Difference between revisions of "Signing jar files with jarsigner"

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(Use of the Keytool Utility)
(Use of the Keytool Utility)
Line 100: Line 100:
  
 
  keytool -list -keystore refArchive/testkeystore   
 
  keytool -list -keystore refArchive/testkeystore   
 +
Enter keystore password: password
  
* which will show something like this if the keystore has just been created:
+
* which will show something like this if the keystore has just been created:<br/>
 
+
<code>Keystore type: jks<br/>
<code>Keystore type: jks
+
Keystore provider: SUN<br/>
 
+
Your keystore contains 1 entry<br/>
Keystore provider: SUN
+
bob, Jan 28, 2007, keyEntry,<br/>
 
+
Your keystore contains 1 entry
+
 
+
bob, Jan 28, 2007, keyEntry,
+
 
+
 
Certificate fingerprint (MD5): 5C:B4:82:80:46:5D:C1:0B:48:DE:B6:50:F0:22:24:9D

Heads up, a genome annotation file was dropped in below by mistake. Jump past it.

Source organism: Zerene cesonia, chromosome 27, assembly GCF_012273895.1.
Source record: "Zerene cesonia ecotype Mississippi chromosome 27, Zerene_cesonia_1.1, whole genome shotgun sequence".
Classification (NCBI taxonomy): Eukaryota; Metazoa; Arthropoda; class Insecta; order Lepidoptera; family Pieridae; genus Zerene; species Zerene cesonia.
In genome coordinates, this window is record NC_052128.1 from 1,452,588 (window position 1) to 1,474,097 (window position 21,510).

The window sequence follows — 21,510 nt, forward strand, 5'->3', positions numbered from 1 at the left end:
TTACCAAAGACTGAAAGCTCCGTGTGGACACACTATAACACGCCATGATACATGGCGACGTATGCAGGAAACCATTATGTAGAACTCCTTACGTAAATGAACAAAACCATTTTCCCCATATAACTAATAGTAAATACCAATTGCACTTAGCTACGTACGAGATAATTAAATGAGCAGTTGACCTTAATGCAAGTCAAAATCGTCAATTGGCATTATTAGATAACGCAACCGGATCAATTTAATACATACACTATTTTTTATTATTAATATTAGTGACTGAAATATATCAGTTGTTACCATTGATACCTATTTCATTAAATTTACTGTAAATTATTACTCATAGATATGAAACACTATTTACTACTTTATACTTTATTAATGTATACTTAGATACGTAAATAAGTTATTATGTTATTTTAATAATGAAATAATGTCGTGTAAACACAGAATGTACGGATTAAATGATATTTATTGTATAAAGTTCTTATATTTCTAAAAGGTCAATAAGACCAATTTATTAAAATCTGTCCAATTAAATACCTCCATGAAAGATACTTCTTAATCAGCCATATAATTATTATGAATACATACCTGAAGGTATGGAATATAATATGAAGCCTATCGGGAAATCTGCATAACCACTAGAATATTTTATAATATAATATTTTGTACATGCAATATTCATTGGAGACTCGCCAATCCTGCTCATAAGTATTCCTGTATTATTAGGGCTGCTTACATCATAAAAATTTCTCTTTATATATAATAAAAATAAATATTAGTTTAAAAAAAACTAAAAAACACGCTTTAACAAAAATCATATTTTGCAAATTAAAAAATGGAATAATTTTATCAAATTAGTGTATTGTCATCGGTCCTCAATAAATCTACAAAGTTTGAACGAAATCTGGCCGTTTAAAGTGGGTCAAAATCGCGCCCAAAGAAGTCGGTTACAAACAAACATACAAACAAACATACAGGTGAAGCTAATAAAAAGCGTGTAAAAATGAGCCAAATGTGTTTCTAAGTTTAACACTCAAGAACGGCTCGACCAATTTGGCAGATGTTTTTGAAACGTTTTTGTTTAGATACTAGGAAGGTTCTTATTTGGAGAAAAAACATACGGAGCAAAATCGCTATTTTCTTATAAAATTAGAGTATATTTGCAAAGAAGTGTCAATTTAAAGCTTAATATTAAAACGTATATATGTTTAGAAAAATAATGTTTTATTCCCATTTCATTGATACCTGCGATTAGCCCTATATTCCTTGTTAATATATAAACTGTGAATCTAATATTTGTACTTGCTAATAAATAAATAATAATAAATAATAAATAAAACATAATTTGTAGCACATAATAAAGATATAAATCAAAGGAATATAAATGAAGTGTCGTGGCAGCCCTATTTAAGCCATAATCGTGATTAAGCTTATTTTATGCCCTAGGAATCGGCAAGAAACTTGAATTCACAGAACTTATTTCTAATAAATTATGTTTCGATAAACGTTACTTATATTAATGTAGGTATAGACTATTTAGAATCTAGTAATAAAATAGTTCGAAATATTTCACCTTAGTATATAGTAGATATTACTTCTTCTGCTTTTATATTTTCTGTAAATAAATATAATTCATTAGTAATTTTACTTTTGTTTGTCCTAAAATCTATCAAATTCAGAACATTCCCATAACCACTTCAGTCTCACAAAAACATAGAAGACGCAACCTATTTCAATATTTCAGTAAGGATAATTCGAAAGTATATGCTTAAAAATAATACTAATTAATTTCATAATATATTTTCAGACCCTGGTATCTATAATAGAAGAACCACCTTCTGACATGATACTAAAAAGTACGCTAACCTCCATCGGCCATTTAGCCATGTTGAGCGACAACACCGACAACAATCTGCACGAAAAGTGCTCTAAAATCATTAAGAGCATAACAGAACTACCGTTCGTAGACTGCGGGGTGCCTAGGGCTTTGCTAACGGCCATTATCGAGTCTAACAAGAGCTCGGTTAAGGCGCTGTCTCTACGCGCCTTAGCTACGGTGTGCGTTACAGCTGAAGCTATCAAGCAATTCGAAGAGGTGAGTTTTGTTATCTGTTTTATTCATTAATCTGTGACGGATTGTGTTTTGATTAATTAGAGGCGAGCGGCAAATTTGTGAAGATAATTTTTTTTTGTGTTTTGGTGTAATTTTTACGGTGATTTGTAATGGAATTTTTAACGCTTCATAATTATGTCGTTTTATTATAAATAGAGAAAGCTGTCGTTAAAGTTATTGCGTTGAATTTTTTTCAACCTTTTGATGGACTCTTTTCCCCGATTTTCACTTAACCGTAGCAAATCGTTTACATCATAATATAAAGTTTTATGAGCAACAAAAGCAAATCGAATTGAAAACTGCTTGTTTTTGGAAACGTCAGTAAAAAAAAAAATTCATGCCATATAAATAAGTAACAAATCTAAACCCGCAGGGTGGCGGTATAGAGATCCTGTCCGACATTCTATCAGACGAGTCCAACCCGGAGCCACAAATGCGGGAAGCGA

Certificate fingerprint (MD5): 5C:B4:82:80:46:5D:C1:0B:48:DE:B6:50:F0:22:24:9D  
 
</code>
 
</code>
Line 119: Line 115:
  
 
  keytool -export -keystore refArchive/testkeystore -alias bob > refArchive/bob2.cert
 
  keytool -export -keystore refArchive/testkeystore -alias bob > refArchive/bob2.cert
 +
 +
* If Bob want that the world can check whether he is the one which signs Jar files, he has to make his public key available to them.
  
 
=== Visualize a certificate ===
 
=== Visualize a certificate ===
Line 125: Line 123:
  
 
  keytool -printcert -file refArchive/bob.cert  
 
  keytool -printcert -file refArchive/bob.cert  
 +
 +
* which will sow you something like:<br/>
 +
<code>Owner: CN=Bob, OU=testing, O=signer & Co., L=wonderland, ST=United Kingdom, C=UK<br/>
 +
Issuer: CN=Bob, OU=testing, O=signer & Co., L=wonderland, ST=United Kingdom, C=UK<br/>
 +
Serial number: 45bd17a6<br/>
 +
Valid from: Sun Jan 28 22:37:42 CET 2007 until: Sat Apr 28 23:37:42 CEST 2007<br/>